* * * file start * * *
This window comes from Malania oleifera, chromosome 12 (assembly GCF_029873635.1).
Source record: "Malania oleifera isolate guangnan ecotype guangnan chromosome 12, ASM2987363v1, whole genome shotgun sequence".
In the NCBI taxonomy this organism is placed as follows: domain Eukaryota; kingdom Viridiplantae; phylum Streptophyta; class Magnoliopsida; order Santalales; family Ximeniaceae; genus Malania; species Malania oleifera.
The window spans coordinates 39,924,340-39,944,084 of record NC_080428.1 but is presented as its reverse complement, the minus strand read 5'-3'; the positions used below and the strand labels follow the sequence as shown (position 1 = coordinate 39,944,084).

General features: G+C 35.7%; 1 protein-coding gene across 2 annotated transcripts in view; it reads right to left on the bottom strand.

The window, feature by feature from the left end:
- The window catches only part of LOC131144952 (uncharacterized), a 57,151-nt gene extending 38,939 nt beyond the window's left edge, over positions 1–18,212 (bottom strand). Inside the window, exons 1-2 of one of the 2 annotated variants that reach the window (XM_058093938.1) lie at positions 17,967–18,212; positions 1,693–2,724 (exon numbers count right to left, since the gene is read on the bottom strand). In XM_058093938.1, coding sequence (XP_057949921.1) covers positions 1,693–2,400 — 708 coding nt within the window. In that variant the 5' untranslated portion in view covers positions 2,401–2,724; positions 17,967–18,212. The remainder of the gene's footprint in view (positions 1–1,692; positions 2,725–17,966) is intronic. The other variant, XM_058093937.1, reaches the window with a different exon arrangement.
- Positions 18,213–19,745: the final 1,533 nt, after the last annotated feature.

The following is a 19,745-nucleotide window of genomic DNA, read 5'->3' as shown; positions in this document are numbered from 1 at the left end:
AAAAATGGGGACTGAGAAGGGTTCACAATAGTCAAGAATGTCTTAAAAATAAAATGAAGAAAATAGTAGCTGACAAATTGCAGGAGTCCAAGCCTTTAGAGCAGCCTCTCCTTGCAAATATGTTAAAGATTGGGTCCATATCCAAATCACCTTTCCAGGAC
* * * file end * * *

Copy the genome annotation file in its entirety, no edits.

This window comes from Malania oleifera, chromosome 12 (assembly GCF_029873635.1).
Source record: "Malania oleifera isolate guangnan ecotype guangnan chromosome 12, ASM2987363v1, whole genome shotgun sequence".
In the NCBI taxonomy this organism is placed as follows: domain Eukaryota; kingdom Viridiplantae; phylum Streptophyta; class Magnoliopsida; order Santalales; family Ximeniaceae; genus Malania; species Malania oleifera.
The window spans coordinates 39,924,340-39,944,084 of record NC_080428.1 but is presented as its reverse complement, the minus strand read 5'-3'; the positions used below and the strand labels follow the sequence as shown (position 1 = coordinate 39,944,084).

General features: G+C 35.7%; 1 protein-coding gene across 2 annotated transcripts in view; it reads right to left on the bottom strand.

The window, feature by feature from the left end:
- The window catches only part of LOC131144952 (uncharacterized), a 57,151-nt gene extending 38,939 nt beyond the window's left edge, over positions 1–18,212 (bottom strand). Inside the window, exons 1-2 of one of the 2 annotated variants that reach the window (XM_058093938.1) lie at positions 17,967–18,212; positions 1,693–2,724 (exon numbers count right to left, since the gene is read on the bottom strand). In XM_058093938.1, coding sequence (XP_057949921.1) covers positions 1,693–2,400 — 708 coding nt within the window. In that variant the 5' untranslated portion in view covers positions 2,401–2,724; positions 17,967–18,212. The remainder of the gene's footprint in view (positions 1–1,692; positions 2,725–17,966) is intronic. The other variant, XM_058093937.1, reaches the window with a different exon arrangement.
- Positions 18,213–19,745: the final 1,533 nt, after the last annotated feature.

The following is a 19,745-nucleotide window of genomic DNA, read 5'->3' as shown; positions in this document are numbered from 1 at the left end:
AAAAATGGGGACTGAGAAGGGTTCACAATAGTCAAGAATGTCTTAAAAATAAAATGAAGAAAATAGTAGCTGACAAATTGCAGGAGTCCAAGCCTTTAGAGCAGCCTCTCCTTGCAAATATGTTAAAGATTGGGTCCATATCCAAATCACCTTTCCAGGAC